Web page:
Our Opinion

Making bicycling safer and more appealing to a greater number of people will bring Portland environmental and economic paybacks - for both riders and non-riders.

But while we support the objectives of the Portland Bicycle Plan for 2030 that goes before the City Council today, adopting such a plan is far from enough.

For all of its heft, and for all of the valuable work that went into it, the plan is mostly a vision of what Portland bicycle advocates want. Within the next two decades, they aim to make this city one of the most bicycle-friendly in the world. That's a worthy goal, but its attainment requires some essential specifics, including answers to these questions:

• How will Portland pay for at least $600 million in improved bike facilities during the next 20 years?

• How, specifically, does this vision for more bicycling infrastructure fit in with an overall multimodal transportation plan for the region?

• How can this push for greater use of bikes be integrated into a regional economic strategy that depends on the smooth flow of goods and services?

A lofty vision

A master plan for bicycling, of course, isn't intended to answer all questions related to transportation and the economy. But nor should it be developed, implemented and funded to the exclusion of other modes of transportation.

The 2030 plan offers an attractive vision of a future Portland that is the hub for 'a connected regional bicycle network that includes bike lanes and bicycle boulevards, paths, trails and greenways, as well as protected bikeways separated from traffic on busy streets.' The plan also anticipates that 25 percent of all daily trips in the city will be conducted by bicycle, and that the cycling population will expand to include 'children, women, immigrants, seniors and other populations that have historically not bicycled in large numbers.'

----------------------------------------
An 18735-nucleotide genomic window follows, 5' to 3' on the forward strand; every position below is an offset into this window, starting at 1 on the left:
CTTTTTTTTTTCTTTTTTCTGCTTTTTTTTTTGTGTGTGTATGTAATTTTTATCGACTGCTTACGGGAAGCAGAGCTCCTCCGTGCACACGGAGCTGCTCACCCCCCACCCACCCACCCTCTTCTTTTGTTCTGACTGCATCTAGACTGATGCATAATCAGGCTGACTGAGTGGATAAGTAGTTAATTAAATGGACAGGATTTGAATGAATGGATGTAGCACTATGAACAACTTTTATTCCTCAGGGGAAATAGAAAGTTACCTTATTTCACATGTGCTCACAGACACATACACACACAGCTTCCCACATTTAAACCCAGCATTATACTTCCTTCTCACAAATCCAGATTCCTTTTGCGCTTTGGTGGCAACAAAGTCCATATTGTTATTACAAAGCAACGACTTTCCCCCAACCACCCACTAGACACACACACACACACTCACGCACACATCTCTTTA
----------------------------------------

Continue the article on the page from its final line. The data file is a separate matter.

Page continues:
These are lofty ideas that many people may support in theory. But one drawback to setting such high-level expectations is the real possibility that the city will fall short of its stated goals and disappoint citizens who already are skeptical of government's ability to follow through.

Keep it realistic

So how can Mayor Sam Adams and the Portland City Council improve upon the master plan that they likely will adopt today? By listening to and fully engaging a broad spectrum of transportation and economic advocates - many of whom are calling for more details about this plan.

Adams answers these critics by saying that, while the city hasn't figured out how to pay for the ambitious bicycle plan, neither has the region identified how it will pay for its highway, freight and transit needs. Adams also argues that Portland's economy is uniquely tied to bicycles, and that anything the city can do to promote bikes - as opposed to automobiles - will support local jobs.

We agree that Portland's emerging economic niche in bicycles deserves nurturing. But again, such emphasis can't come at the expense of existing jobs and other economic opportunities. The automotive industry, which employs thousands in Oregon, is reinventing itself in an age of carbon restraints with plans for electric and other environmentally friendly vehicles. And Oregon, partnering with Nissan and Portland General Electric, has been a pioneer in promoting use of electric cars.

Adams is only partially correct on overall transportation funding. The mayor knows that many needs are partially funded. On the flip side, he knows that funding is the largest stumbling block facing any new initiative, including green-oriented programs.

In total, there likely won't be enough money available to build and improve all the roads, transit lines, freight routes and bike lanes that are needed and that advocates support. That's why it's important to talk about bicycle planning with realistic, measurable expectations - and with concrete notions of how to pay for Portland's biking dreams.

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